Aphrodite has always been a troublemaker.  So it is not a complete surprise that this ancient goddess of love caused a stir right here in San Antonio in the year 2012. At issue was a two thousand year-old marble statuette that the San Antonio Museum of Art wanted to display in an advertisement for the exhibition Aphrodite and the Gods of Love.

She was turned down—not once, but three times—on the grounds that she was, in the words of one publication, a “naked person” who might offend readers and viewers.  We disagreed, but relented and replaced the image of her body with a tame image of her face, the famed Bartlett Head, and one of her son, Eros. Eros is equally, but in his case, “acceptably naked.”

Apparently, censors at the airport who oversee the content displayed on the videos at the baggage carousel thought the picture of this stone statue was too “naked” for the sensibilities of our visitors and residents. We were further surprised when two other publications rejected this advertisement on the same grounds of prurience.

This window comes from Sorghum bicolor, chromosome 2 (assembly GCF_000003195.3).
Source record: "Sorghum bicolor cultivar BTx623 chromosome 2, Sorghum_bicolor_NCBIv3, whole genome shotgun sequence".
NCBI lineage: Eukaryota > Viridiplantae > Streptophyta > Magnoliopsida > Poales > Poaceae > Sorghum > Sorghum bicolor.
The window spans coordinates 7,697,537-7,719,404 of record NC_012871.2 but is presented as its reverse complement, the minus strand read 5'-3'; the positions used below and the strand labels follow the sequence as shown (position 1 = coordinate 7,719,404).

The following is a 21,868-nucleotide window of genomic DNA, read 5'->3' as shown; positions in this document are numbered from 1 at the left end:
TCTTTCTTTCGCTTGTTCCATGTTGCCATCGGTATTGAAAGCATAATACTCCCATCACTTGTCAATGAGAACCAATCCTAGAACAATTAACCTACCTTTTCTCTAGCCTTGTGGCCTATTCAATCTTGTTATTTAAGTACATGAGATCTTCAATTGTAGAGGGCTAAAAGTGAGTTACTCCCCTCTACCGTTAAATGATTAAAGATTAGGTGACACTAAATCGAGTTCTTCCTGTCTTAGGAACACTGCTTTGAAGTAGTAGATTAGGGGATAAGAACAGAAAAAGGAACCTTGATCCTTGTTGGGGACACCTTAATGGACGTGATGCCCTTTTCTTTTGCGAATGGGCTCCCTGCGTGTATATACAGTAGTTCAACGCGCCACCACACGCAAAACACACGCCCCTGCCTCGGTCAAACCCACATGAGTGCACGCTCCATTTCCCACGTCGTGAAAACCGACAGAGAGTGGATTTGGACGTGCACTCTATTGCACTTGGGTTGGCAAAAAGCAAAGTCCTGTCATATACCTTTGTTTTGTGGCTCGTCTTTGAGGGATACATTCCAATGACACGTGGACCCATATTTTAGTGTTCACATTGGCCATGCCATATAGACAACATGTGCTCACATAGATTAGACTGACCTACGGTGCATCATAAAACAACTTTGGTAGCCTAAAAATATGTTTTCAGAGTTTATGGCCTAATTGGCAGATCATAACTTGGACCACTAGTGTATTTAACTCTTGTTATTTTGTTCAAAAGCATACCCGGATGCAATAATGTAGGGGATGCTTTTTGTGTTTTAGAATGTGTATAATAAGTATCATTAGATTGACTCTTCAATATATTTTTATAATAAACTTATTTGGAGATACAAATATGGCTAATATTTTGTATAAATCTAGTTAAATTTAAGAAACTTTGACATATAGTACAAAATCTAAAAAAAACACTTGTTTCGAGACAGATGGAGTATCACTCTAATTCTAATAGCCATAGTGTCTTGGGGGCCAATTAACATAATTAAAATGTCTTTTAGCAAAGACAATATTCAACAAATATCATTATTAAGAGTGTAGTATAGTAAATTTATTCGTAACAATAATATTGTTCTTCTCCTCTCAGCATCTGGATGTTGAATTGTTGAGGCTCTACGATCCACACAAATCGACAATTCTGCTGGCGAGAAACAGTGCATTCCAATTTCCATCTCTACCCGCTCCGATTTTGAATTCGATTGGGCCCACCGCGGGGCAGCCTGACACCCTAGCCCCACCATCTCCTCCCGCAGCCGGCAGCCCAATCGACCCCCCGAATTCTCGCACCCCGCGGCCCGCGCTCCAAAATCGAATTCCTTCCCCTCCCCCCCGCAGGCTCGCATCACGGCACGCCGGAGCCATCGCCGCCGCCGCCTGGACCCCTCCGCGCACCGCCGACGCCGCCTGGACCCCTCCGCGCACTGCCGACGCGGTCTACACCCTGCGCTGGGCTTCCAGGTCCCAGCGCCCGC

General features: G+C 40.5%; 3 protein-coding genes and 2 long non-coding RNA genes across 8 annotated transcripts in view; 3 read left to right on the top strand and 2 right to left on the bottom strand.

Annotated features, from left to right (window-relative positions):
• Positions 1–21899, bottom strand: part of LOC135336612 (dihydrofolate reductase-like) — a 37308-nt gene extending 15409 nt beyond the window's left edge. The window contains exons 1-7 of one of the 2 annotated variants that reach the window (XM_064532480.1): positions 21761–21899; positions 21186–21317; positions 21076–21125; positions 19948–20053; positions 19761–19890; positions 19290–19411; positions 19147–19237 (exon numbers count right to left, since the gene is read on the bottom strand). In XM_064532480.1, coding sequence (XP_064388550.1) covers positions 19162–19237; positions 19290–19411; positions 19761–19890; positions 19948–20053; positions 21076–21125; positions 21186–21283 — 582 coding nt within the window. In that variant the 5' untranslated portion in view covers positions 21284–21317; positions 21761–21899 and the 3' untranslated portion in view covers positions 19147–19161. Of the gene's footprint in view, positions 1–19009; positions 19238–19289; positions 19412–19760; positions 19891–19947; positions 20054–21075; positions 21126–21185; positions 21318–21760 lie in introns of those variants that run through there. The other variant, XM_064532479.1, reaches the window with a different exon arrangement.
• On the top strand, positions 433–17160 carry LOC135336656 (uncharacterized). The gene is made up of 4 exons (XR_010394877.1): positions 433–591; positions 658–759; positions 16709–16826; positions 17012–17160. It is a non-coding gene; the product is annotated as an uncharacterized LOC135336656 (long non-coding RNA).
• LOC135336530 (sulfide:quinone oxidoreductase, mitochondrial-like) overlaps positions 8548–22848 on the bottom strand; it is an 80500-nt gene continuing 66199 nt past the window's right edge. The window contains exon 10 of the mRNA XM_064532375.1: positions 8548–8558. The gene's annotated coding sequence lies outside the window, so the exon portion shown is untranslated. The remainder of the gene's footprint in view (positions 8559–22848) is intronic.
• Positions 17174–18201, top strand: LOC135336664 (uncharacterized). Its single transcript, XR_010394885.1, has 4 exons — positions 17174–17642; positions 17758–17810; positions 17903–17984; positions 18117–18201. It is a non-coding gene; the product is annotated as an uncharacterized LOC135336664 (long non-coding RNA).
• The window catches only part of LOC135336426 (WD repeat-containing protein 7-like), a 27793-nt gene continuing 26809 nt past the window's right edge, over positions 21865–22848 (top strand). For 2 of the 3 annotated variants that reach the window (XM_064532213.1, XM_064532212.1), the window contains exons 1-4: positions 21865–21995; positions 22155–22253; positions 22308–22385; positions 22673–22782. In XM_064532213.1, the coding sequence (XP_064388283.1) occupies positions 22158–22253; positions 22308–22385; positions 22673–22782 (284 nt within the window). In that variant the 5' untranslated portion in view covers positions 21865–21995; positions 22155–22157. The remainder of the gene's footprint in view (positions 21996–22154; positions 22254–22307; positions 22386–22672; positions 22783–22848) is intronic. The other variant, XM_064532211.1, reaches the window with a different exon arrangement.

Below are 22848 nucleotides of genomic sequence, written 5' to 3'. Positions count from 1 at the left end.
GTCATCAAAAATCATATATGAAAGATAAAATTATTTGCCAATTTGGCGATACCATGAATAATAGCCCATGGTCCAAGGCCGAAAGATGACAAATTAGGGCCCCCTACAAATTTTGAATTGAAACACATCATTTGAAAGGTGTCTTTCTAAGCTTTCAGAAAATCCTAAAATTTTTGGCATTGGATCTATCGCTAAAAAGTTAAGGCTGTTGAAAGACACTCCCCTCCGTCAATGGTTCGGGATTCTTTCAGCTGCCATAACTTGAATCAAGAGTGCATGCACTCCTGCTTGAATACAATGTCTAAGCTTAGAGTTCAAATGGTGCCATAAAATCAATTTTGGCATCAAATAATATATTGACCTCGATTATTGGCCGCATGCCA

SAMA’s accepted Aphrodite advertisement. Used with permission.
SAMA’s rejected Aphrodite advertisement. Used with permission.

We had chosen the “nude,” as art historians call her, for good reason.  First, as the cover image for the exhibition catalogue, she represents the compelling nature of the exhibition and the quality of the beautiful objects in it.  Second, Aphrodite was the very first nude.

In about 350 B.C., the Athenian sculptor Praxiteles made a statue of Aphrodite that for the first time in history was completely nude—no flowing robes.  That sculpture influenced art for centuries to come, including our own.  Third, the image is provocative, apt for Aphrodite, since in Greek mythology she was an exceptionally beautiful seductress, an adulteress, and the catalyst for the Trojan War.

Art, at its best, is provocative. It makes us think. And sometimes it makes us uncomfortable. As an art museum, we’re not doing our job if we exhibit only works of art that make people feel “comfortable.”  Learning about the different beliefs and ideals of other cultures, past and present, helps us better understand our own.  Examining the power of a goddess two thousand years ago might give us insight into the power of pop culture icons today.  Is Aphrodite more extreme than Lady Gaga?  Does the exhibition help us understand our own confusion over the daily barrage of sexually explicit imagery in our culture?  Is pop culture our own kind of mythology?  Do we transfer our fears, anxieties and hopes to the pop gods and goddesses of today? How are we different from the ancient Greeks?